Dan Wang, Instructor, Asian and Middle Eastern Studies
Dan Wang was one of fourteen faculty and one graduate student who participated in a Spring 2010 CIT Fellowship for language faculty interested in exploring with colleagues the most effective and most efficient ways to increase students’ oral production in the target language, in order to increase students’ language learning.
Wang was seeking a tool that would allow students in her Chinese 126 course to:
- regularly voice their opinions and exchange ideas with each other after class in Chinese;
- reflect on their learning activities and instructional materials in class;
- interact in Chinese in a new medium (student to student and instructor to student interactions);
- be exposed to authentic communication by interaction with native speakers;
- apply their newly-learned knowledge and skills to real situations.
To accomplish these goals, she decided to use VoiceThread for four types of course activities: interviews with native speakers, skit performance, movie journaling and oral presentation. VoiceThread was an appropriate tool for these activities because it allows group conversations to be collected and shared in one place, from anywhere. The 13 students in the class were broken into groups of 3 or 4 students each, which allowed them to collaborate on group projects by uploading content, adding comments, and discussing assignments together.
Activity 1: interviews with native speakers
This activity was carried out a cycle of three tasks: 1) a pre-task to expose students to reading materials that related to the course in order to understand the background of a hot topic in China; 2) a core task in two parts: interview native speakers, record the interview with Flip video cameras and post on VoiceThread, and then present an interview summary orally with webcam or microphone on Voicethread for fellow students and instructor to hear; 3) a post-task which required students to listen to/view group members’ presentations and leave comments.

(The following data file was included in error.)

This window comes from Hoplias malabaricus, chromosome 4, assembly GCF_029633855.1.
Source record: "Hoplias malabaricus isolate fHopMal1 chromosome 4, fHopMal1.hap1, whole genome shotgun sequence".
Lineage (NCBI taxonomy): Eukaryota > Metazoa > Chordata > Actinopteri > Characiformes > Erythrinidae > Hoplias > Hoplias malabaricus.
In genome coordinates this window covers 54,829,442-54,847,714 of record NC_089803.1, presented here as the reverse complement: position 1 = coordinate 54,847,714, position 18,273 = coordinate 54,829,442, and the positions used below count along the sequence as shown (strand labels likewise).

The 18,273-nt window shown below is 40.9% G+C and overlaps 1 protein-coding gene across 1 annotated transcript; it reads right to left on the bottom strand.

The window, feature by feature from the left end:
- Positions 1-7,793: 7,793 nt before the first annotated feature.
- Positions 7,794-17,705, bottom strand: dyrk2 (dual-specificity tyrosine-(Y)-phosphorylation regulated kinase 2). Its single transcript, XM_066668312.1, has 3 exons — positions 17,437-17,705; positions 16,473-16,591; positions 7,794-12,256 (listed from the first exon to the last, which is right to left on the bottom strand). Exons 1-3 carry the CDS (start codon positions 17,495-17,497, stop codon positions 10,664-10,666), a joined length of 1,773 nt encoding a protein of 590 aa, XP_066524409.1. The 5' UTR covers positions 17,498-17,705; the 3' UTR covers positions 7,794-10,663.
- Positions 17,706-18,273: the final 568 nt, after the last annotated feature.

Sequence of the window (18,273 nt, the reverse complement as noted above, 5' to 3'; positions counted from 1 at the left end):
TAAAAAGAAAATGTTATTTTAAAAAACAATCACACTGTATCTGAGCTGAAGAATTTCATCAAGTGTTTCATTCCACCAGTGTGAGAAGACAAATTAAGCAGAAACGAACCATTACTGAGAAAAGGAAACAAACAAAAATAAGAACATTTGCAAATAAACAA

Activity 2: Skit performance
At the end of the semester, each group was required to choose one topic related to the chapters learned in class and design a public-interest advertisement. After revising the script, the groups performed this skit and recorded it using Flip cameras. Each group then posted the video clip to VoiceThread, and everyone was required to view at least one advertisement from another group and leave voice comments.
Activity 3: Movie journaling
Students were assigned to watch two relevant Chinese movies outside of the classroom, then answer several questions posted by the instructor in VoiceThread, listen to their classmates’ responses, compare their responses to their classmates’, and have a short in-class discussion the next day.
Activity 4: Oral presentation
Every Friday in class, one student gave an oral presentation, which was recorded and posted in VoiceThread. This allows time outside of class for review, discussion and feedback: The presenter must view his/her presentation after class and fill out a self-assessment form, and his/her group members also fill out a peer evaluation and leave comments.
At the end of semester, Wang administered a survey to students, and was encouraged that 90% of the respondents welcome the use of VoiceThread. Their comments included:
- good user interface, fun to make project
- it is interesting to hear people’s response; it is also helpful on identifying errors.
- it was good to be able to see my presentation and be able to self evaluate my Chinese pronunciation
- very cool, easy to use
- I could watch myself and see where I went wrong
- has a lot of potential
- I can learn my own weaknesses
- allows speaking practice
- let you use language outside of classroom
- provides an opportunity to get a lot of feedback
Several students expressed concerns about the 100 Mb upload limit, and mentioned that they had had technical difficulties using VoiceThread.
Wang plans to use VoiceThread in future with a few adjustments, due to its advantages for her course:
- Encouraging active participation in target language use regardless of distance and space; stored-and-forward communication is easily accessible;
- Promoting the use of multiple communication modes from receptive to productive and interpersonal, interpretive and presentational communication;
- Providing a wide range of participation from one-to-one, one-to-many and many-to-many;
- Making good use of multiple communication devices to extend maximum language contact hours and frequency of interaction among teachers and students and between native speakers and non-native speakers;
- Providing an opportunity to get a lot of feedbacks and the student’s productive samples were collected for assessment.
Best practices or lessons learned for other faculty:
- Rubrics are very important for providing assessment;
- Students appreciate getting feedback from both the instructor and their classmates;
- Design the course to include more ungraded activities in the future (in this semester, she graded all the activities, which was time-consuming).